In 1979, the Arab League expelled Egypt in the wake of the Egyptian–Israel peace agreement, and the League moved its headquarters from Cairo to Tunis. Arab League member states believed in the elimination of the "Zionist Entity" and Israel at that time. It was not until 1989 that the League re-admitted Egypt as a member and returned its headquarters to Cairo. As part of the peace deal, Israel withdrew from the Sinai peninsula in phases, returning the entire area to Egypt on 25 April 1982.[21]

Sadat's relationship with the Shah of Iran

Before the Islamic revolution of Iran in 1979, the relationship between Cairo and Tehran was so friendly that the Shah of Iran (Persia), Mohammad Reza Pahlavi, called Sadat his "dear brother". The Shah's first wife was Princess Fawzia of Egypt. She was the eldest daughter of Sultan Fuad I of Egypt and Sudan (later King Fuad I) and his second wife Nazli Sabri.

After his overthrow, the deposed Shah spent the last days of his life in exile in Egypt. When the Shah died, Sadat ordered that he be given a state funeral and be interred at the Al-Rifa'i Mosque in Cairo, the resting place of Egyptian Khedive Isma'il Pasha, his mother Khushyar Hanim, and numerous other members of the royal family of Egypt and Sudan.[24]

Unpopularity and conspiracy theories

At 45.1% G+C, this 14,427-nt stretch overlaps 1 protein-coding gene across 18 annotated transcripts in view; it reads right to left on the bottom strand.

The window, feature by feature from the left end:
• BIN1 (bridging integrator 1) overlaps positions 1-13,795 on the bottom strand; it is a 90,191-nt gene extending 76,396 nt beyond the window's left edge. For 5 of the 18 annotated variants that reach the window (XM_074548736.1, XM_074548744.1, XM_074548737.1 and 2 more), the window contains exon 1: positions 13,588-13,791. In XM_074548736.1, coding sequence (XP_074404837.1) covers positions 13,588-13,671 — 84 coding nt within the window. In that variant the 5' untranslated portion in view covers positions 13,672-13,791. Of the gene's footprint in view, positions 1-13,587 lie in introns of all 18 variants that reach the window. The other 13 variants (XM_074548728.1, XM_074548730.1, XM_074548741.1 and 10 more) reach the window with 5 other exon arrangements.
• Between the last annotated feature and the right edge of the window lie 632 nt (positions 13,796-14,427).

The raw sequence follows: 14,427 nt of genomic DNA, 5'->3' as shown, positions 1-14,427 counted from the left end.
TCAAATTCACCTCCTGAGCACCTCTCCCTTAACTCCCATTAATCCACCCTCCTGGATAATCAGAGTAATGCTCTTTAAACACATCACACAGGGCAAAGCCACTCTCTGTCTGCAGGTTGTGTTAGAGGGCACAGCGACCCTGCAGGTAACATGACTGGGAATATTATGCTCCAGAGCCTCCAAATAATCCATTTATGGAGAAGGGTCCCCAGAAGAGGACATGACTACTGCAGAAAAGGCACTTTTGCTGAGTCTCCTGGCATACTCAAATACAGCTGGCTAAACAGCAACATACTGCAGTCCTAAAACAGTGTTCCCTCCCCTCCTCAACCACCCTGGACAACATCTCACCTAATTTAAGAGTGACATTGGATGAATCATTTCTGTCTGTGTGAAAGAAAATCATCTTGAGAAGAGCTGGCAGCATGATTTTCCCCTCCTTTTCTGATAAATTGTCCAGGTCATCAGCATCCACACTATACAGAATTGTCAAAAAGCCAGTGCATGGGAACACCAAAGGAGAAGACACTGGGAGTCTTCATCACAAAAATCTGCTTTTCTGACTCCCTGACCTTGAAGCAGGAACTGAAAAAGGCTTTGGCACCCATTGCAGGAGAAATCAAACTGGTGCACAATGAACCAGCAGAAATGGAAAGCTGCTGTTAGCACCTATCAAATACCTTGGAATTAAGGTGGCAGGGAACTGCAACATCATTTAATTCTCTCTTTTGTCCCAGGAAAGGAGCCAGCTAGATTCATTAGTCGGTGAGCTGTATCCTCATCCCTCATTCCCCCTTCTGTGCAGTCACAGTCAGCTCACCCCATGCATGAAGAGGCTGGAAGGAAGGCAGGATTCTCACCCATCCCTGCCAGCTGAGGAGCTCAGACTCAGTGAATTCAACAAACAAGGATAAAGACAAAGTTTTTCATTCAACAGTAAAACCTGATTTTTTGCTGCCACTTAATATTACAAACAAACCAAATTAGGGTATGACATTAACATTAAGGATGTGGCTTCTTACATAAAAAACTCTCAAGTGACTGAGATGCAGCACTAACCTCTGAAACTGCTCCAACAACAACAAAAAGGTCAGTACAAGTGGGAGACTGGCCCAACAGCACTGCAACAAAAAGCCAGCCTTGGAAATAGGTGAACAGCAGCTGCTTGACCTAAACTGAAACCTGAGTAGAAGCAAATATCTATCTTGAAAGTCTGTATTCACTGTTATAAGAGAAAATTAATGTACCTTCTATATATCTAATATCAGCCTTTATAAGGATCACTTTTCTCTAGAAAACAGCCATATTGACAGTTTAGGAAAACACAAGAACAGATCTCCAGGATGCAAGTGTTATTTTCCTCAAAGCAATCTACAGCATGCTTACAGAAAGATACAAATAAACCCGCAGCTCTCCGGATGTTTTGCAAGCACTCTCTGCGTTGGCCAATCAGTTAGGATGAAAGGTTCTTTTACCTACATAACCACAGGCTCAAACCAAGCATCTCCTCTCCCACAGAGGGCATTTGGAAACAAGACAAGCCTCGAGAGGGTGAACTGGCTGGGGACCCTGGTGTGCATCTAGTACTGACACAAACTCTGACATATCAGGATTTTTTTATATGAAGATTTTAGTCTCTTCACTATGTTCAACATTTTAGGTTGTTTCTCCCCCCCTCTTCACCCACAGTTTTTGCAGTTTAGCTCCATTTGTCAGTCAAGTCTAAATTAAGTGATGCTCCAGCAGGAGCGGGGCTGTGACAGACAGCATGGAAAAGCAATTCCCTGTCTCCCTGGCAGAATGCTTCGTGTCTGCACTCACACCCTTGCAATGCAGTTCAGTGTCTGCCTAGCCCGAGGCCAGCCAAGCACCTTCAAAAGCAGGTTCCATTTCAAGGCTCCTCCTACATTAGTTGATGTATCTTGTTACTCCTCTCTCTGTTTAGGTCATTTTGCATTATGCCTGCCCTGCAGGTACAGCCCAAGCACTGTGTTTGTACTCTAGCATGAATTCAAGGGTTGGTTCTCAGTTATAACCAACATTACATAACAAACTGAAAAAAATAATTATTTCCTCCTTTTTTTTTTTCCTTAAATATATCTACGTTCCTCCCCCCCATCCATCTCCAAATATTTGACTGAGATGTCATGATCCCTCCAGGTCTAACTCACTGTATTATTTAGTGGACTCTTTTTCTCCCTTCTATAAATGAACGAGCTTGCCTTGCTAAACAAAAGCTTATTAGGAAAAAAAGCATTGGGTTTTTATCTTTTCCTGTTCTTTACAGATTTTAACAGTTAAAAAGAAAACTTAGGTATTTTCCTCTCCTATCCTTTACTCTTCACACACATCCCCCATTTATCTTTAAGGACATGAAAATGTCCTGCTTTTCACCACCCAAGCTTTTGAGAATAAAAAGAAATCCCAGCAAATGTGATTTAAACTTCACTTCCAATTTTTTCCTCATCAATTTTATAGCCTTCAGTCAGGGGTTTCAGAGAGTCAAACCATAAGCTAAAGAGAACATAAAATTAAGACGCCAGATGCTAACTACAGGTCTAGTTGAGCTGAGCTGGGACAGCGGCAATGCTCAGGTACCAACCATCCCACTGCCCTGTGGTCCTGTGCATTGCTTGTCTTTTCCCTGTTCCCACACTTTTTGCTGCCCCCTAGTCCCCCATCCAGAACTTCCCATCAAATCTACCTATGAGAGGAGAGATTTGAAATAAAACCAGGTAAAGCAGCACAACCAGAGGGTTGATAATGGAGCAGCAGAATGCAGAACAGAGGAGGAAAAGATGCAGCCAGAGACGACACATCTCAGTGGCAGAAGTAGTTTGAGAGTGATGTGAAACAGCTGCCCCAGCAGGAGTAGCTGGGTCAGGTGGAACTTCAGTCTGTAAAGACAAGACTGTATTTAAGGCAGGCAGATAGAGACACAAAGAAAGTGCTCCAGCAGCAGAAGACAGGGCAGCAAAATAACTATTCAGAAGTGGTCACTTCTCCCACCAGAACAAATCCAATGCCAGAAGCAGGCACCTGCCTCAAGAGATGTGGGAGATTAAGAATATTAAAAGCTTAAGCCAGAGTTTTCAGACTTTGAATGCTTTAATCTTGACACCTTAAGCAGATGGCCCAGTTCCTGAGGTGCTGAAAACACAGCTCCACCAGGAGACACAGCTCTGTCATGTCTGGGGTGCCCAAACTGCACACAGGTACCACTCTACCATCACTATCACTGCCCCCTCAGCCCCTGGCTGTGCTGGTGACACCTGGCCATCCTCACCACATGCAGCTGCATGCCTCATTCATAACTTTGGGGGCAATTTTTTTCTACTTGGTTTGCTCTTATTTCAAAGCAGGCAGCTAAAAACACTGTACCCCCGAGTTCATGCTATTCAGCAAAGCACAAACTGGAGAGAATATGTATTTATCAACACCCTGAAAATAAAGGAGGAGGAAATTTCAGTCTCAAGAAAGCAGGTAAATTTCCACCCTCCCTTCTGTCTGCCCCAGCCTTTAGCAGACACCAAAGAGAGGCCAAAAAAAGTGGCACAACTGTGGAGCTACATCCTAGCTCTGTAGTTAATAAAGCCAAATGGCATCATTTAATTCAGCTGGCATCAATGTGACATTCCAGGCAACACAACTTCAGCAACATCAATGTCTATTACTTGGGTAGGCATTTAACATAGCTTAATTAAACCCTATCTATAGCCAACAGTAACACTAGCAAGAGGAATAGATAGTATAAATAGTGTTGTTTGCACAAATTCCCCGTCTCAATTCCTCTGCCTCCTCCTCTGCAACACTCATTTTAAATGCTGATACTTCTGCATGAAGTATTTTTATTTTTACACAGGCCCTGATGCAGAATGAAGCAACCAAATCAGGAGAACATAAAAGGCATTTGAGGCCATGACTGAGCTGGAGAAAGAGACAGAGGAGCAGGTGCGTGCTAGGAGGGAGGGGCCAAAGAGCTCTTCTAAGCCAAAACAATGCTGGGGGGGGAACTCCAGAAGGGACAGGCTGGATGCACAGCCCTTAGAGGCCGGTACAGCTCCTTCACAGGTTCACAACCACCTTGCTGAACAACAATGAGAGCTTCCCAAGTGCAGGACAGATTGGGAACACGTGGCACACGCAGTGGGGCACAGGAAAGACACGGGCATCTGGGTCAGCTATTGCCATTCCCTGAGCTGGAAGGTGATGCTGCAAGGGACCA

The last years of Sadat's presidency were marked by turmoil and there were several allegations of corruption against him and his family.[25] It has been said that he was assassinated "at the peak" of his unpopularity.[26] In January 1977, a series of 'Bread Riots' protested Sadat's economic liberalization and specifically a government decree lifting price controls on basic necessities like bread. The riots lasted for two days and included hundreds of thousands in Cairo. 120 buses and hundreds of buildings were destroyed in Cairo alone.[27] The riots ended with the deployment of the army and the re-institution of the subsidies/price controls.[28][29]

Earlier in his reign Islamists had benefited from the `rectification revolution` and the release from prison of activists jailed under Nasser[30] but Sadat's Sinai treaty with Israel enraged Islamists, particularly the radical Egyptian Islamic Jihad. According to interviews and information gathered by journalist Lawrence Wright, the group was recruiting military officers and accumulating weapons, waiting for the right moment to launch "a complete overthrow of the existing order" in Egypt. Chief strategist of El-Jihad was Abbud al-Zumar, a colonel in the military intelligence whose "plan was to kill the main leaders of the country, capture the headquarters of the army and State Security, the telephone exchange building, and of course the radio and television building, where news of the Islamic revolution would then be broadcast, unleashing - he expected - a popular uprising against secular authority all over the country."[31]